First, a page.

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Loyola University Chicago

John Felice Rome Center

hist 106 modern western civilization: humanities

Spring 2012

H106 – Modern Western Civilization: Humanities

This course is an analysis of the Western civilization from the 17th century to the present day, with an emphasis on the major literary, artistic, and cultural developments. Using literary, philosophical and political texts, as well as visual arts and music, we will study the major intellectual trends of the Western tradition and attempt to determine their influence on society. Social and political themes will be addressed in this course, but our main focus will be on how these both influence and are influenced by cultural and intellectual movements.

Required Text:

Perry et al. The Humanities in the Western Tradition. Idea and Aesthetics, Volume II: Renaissance to Present

(Additional readings and images on BlackBoard.)

Expected Learning Outcomes:

Skills:

You will learn to identify intellectual and cultural movements by distinguishing characteristics. Through engagement with the major currents of thought and creative expression in the western tradition, you will further develop your abilities to read and write critically.

Knowledge:

By the end of the course you will have obtained a broad overview of the major intellectual, cultural an artistic trends of the last 4 centuries and be able to place related ideas, individuals and institutions in their proper context. 

Academic Integrity

Work turned in in this class is to be your own. Plagiarism is, as is stated in Loyola’s rules, grounds for failure of the assignment and possibly the class. If you have doubts about the proper use/citation of sources, there are several manuals of style available in the library. If doubts persist, consult me before turning in the assignment in question.

Note: You are strongly encouraged to take advantage of the vast “primary source” where you currently live. Although limited class time makes organized field trips difficult, Rome is a living record of the artistic and intellectual trends covered in the course.


 

COURSE REQUIREMENTS

1. Class Participation - 10%

You are responsible for each week's readings and should come to class with specific questions and comments in mind. Students will be asked at the beginning of the semester to volunteer to lead class discussion for each week, but our conversation will depend on the participation of all of the members of the class.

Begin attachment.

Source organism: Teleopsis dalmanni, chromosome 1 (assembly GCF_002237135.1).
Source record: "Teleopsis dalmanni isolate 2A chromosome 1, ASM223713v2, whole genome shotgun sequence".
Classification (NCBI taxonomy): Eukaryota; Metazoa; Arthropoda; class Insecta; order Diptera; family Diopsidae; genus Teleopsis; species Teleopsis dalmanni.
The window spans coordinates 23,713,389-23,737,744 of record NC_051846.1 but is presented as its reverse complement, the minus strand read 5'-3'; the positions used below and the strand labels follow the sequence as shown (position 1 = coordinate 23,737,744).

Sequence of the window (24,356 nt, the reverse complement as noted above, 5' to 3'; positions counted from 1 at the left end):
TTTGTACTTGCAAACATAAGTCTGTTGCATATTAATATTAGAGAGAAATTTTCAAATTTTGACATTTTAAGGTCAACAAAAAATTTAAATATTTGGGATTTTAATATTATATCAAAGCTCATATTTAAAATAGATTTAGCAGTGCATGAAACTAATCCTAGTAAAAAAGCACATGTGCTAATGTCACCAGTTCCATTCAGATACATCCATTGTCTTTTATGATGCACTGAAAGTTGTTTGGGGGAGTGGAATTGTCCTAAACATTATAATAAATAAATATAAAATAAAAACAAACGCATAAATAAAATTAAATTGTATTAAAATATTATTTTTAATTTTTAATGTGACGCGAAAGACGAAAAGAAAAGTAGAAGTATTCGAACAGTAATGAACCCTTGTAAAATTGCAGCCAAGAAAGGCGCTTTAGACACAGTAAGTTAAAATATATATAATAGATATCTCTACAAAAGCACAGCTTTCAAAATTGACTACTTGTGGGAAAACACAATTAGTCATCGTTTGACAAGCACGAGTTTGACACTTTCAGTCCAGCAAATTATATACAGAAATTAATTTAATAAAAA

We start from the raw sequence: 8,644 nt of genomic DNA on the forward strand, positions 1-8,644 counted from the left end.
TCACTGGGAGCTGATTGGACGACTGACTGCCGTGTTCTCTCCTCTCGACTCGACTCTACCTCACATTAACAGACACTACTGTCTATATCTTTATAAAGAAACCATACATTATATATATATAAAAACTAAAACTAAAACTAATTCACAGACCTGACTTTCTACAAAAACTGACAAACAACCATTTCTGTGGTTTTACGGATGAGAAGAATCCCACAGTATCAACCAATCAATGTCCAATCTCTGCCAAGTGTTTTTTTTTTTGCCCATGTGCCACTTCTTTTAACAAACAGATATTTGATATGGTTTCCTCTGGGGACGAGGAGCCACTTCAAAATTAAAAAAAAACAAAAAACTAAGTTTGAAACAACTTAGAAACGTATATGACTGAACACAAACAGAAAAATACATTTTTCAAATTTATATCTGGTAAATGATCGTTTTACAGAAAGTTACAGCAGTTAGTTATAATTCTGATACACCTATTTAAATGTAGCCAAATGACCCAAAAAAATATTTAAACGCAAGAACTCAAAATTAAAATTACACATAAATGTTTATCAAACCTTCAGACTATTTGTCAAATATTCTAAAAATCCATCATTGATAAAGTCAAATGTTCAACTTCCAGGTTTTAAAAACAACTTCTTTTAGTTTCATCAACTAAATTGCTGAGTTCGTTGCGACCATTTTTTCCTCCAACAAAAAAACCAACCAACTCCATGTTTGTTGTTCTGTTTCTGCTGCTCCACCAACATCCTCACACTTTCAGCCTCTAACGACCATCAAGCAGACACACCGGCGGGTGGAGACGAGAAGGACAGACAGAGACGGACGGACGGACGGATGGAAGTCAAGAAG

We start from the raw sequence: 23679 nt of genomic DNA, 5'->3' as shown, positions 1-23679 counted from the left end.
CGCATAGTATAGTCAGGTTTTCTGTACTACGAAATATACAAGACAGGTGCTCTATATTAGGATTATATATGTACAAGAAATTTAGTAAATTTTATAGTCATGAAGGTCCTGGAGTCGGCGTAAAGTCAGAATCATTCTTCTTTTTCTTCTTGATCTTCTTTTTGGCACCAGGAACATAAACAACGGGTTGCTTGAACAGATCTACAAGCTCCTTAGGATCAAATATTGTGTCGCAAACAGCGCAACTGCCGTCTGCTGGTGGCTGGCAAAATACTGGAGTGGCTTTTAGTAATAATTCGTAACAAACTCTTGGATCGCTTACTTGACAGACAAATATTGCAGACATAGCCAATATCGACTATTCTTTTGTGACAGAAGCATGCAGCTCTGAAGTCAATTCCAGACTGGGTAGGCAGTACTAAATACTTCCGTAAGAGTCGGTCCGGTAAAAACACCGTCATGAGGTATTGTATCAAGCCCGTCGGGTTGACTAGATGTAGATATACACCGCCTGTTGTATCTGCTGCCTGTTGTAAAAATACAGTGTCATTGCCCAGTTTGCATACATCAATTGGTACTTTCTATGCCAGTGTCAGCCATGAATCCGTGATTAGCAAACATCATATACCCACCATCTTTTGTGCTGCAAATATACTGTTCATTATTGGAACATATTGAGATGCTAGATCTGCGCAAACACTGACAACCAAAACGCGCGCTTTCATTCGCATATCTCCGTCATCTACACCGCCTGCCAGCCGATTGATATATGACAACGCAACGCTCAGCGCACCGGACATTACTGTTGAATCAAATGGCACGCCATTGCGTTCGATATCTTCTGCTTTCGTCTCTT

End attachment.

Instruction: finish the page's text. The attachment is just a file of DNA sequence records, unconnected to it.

2. Weekly document/image analysis – 10%

By Wednesday of each week, you must compose and post to the discussion board a question or comment based on the BlackBoard readings for the week. I reserve the right to require written summaries of the readings should it become apparent that students are not keeping up with them. Lectures in this class deal with specific events, institutions and individuals and the historical debates surrounding them, the readings provide the context for these debates and the general narrative of Italian history.

3. Mid-Term Exam – 20%

The mid-term will include an essay and a choice of identification questions drawn from the first part of the course.

4. IDENTIFICATION QUIZZES – 10% each (30% total)

In three Identification Quizzes you will be asked to identify the creator's name, title, and context name - i.e. Romanticism, Cubism, Surrealism of primary examples (including written, visual, and musical works).

5. Final Exam – 30%    

The final will include an essay and a choice of identification questions and will be drawn from the material covered since the mid-term.

 

 

Schedule of Classes*

Tuesday Jan 17 Introduction to Course 

Thursday Jan 19 Background and Reformation

Readings: Perry, Chapter 13 and documents on Blackboard

 

Tuesday Jan 24 Counter-Reformation Baroque

Thursday Jan 26 Absolutism

Readings: Perry, Chapters 14-15 and documents on Blackboard

 

Tuesday Jan 31 Absolutist Baroque

 Thursday Feb 2 Rococo

Readings: Perry, Chapter 16 and documents on Blackboard

 

Tuesday Feb 7 Enlightenment

Thursday Feb 9  Enlightenment

 Readings: Perry, Chapters 17-18 and documents on Blackboard

 


Tuesday Feb 14 Neo-Classicism (ID quiz #1)

Thursday Feb 16 Revolution and Romanticism

Friday Feb 17 Romanticism continued

Readings: Perry, Chapter 19-20 and documents on Blackboard

 

Tuesday Feb 21 Industrial Revolution and Realism

 Thursday Feb 23 Realism   

Readings: Perry, Chapter 21-22 and documents on Blackboard

 

Tuesday Feb 28 Impressionism

 Thursday Mar 1 MID TERM EXAM

 Readings: Documents on Blackboard

 

Mar 2-11 Spring Break - No Class

 

Tuesday Mar 13 Post-Impressionism

 Thursday Mar 15 Expressionism

Readings: Perry, Chapter 23 and documents on Blackboard

 

Tuesday Mar 20 Cubism

 Thursday Mar 22 Cubism

 Readings: Perry, Chapter 23 and documents on Blackboard

 

Tuesday Mar 27 War Fever

 Thursday Mar 29 Futurism/Dada (ID quiz #2)

 Readings: Perry, Documents on Blackboard

 

Tuesday Apr 3 WWI and its aftermath

Thursday Apr 5 Abstraction

Readings: Perry, Chapter 24 and documents on Blackboard

 

Tuesday Apr 10 Surrealism

 Thursday Apr 12 Totalitarianism

Readings: Perry, Chapter 25 and documents on Blackboard

 

Tuesday Apr 17  Totalitarianism

 Thursday Apr 19 Existentialism (ID quiz #3)

Readings: Perry, Chapter 26 and documents on Blackboard

 

Final Exam:

*We will follow this schedule as closely as possible, but some deviation may be necessary in order to cover the material thoroughly and accommodate on site classes.



Loyola

John Felice Rome Center · Sullivan Center for Student Services· 6339 N. Sheridan Rd., Chicago, IL 60660
Mailing Address: 1032 W. Sheridan Road, Chicago, IL 60660
800.344.ROMA · rome@luc.edu

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